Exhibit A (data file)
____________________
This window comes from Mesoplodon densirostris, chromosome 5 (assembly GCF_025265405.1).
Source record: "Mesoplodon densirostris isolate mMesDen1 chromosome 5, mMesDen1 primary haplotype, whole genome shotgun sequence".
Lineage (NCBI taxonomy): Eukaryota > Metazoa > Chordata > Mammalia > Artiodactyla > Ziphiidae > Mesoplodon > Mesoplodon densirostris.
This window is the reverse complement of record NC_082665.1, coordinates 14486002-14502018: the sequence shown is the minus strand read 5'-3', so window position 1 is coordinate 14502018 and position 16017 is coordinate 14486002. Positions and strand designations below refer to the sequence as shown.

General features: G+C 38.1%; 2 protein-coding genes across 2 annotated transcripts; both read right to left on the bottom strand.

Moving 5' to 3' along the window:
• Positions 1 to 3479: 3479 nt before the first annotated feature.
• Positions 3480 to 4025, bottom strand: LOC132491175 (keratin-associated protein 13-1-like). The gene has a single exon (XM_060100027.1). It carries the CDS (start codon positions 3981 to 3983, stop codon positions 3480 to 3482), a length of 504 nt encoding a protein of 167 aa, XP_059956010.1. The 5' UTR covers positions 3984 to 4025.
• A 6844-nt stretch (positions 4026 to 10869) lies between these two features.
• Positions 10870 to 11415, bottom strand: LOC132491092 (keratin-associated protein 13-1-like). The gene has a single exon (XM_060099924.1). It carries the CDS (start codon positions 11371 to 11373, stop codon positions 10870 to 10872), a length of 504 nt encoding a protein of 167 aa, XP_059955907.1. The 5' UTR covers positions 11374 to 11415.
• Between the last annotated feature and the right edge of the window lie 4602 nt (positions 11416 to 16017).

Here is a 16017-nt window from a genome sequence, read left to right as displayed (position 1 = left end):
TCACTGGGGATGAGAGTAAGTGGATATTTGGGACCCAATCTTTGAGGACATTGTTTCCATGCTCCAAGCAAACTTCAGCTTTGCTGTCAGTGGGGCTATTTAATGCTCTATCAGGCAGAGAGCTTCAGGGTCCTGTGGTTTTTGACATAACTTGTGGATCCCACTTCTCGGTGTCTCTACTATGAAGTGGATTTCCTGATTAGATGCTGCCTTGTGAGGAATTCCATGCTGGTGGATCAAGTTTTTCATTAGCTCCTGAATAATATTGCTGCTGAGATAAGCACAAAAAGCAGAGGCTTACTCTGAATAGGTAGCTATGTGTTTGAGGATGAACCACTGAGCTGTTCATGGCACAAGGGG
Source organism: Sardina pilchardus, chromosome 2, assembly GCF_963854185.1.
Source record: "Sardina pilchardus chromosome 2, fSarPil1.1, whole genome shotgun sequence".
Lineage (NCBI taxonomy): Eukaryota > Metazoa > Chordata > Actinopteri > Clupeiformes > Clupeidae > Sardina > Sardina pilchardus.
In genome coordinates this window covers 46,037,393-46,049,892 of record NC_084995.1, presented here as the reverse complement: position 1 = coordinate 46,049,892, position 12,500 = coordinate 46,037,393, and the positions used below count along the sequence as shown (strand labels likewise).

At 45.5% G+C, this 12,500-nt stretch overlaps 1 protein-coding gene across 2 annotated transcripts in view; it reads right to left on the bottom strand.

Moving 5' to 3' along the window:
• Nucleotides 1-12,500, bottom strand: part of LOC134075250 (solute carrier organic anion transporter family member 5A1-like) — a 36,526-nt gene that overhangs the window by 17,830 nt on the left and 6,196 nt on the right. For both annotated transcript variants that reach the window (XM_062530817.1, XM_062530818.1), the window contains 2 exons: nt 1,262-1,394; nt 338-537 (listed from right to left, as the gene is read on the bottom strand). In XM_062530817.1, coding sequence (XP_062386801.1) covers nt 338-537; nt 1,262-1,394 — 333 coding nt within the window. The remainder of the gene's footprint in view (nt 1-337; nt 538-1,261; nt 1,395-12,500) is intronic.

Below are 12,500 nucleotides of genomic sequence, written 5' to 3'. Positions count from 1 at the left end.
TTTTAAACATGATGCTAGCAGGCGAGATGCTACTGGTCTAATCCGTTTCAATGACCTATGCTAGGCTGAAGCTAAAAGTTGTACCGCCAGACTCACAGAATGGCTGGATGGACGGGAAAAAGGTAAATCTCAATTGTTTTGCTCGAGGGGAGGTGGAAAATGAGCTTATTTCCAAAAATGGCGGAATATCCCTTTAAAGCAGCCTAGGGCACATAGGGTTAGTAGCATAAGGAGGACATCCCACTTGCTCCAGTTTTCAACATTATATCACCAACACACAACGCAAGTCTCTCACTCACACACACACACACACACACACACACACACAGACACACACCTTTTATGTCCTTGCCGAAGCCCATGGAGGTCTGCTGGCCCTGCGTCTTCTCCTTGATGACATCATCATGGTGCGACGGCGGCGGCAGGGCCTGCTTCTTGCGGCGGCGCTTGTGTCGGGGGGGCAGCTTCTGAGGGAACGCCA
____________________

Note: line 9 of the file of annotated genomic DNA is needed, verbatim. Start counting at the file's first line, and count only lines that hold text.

• A 6844-nt stretch (positions 4026 to 10869) lies between these two features.